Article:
Kim described this as “a quietly understated novel that brims with a slow-moving rage and a gentle, long-lived grief.” Nevertheless I decided to read it and from the first page I found it oddly comforting and calming. Set in the Netherlands, it is the story of a man in his mid-50s whose twin died as a young man, forcing Helmer to give up university and help his father with the farm. He has spent his life doing what his unpleasant father required, milking cows, caring for sheep, being alone. One unusual act is that he had two donkeys, useless animals, who perhaps reflected him and his brother and who seemed to be source of comfort.
Through the window I see the donkeys in the far corner of the donkey paddock. I put them out again early this morning. They’re always together, it’s only when walking or trotting around that they occasionally separate and then they’re so shocked they can’t wait to get back together again.
As the novel begins Helmer’s cruelty shows itself and then as book progresses he displays more kindly human interactions too. How is it possible that I found this novel calming and comforting? I’m not sure. The quiet tone of the author uses to recount mundane work Helmer does is part of it. He begins by clearing out a bedroom he will move into and tells of vacuuming, painting, moving furniture out that hadn’t moved in decades.
In the kitchen I make a cheese sandwich and wolf it down. I can hardly wait. With the water still dripping through the coffee maker, I go into the living room. I am alone, I’ll have to do it alone. I lift the sofa on to one of the rugs I used for the clock and drag it through the hall to the scullery. I carry the two armchairs out of the front door and set them at the side of the road. The rest goes in the scullery with the sofa.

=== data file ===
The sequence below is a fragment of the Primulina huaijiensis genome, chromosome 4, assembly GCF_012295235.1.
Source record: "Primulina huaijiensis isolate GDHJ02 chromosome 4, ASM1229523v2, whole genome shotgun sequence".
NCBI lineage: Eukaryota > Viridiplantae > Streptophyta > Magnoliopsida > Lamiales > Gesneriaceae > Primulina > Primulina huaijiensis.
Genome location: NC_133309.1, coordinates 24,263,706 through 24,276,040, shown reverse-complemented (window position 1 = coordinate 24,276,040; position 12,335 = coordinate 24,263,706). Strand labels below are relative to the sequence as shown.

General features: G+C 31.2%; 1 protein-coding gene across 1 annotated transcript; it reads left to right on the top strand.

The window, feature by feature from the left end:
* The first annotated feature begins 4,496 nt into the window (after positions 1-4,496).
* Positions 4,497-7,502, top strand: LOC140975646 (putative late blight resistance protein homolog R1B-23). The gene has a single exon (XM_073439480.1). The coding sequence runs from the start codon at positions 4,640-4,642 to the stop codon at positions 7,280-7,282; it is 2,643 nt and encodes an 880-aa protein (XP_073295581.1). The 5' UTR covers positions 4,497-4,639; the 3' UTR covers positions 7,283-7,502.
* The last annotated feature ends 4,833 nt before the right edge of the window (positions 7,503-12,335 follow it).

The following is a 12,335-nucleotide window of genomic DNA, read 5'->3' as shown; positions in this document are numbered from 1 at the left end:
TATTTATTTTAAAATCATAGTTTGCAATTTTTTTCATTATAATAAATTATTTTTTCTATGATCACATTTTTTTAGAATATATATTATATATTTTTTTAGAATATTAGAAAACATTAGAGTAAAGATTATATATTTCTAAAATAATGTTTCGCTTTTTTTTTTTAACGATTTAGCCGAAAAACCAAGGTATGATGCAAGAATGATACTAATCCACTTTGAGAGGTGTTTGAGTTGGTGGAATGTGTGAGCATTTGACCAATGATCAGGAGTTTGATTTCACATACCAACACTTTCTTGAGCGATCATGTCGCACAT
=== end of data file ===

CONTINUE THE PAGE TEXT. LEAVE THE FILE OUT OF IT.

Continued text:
And so on. After the house is changed, he recounts farm chores. Why this should be comforting escapes me. Another aspect of this book I loved is the specificity of location. I have not read a novel set in the Netherlands other than Hans Brinker and the Silver Skates as far as I know. So I loved looking at google maps for each location he mentions and imagining this new world. I was pleased to observe references to alienation between the north and the south of the country which are vaguely familiar to me. This farm is in the north in Waterland, north of Amsterdam. One character moves away when young to Brabant in the south and complains bitterly about the area: “Brabant is horrible. I don’t know if you’ve ever been here, but take it from me, it’s terrible. Nothing but pigs and sociable people, but their kind of sociable is nothing like what we used to have at home in North Holland.”
The book does end on quite a positive note and I am very grateful to have had this book in my life in the last week. I am thankful for book blogs.
Gerbrand Bakker, The Twin, Archipelago, 2010, 343 pages, orig. pub. 2008 (I read the kindle version).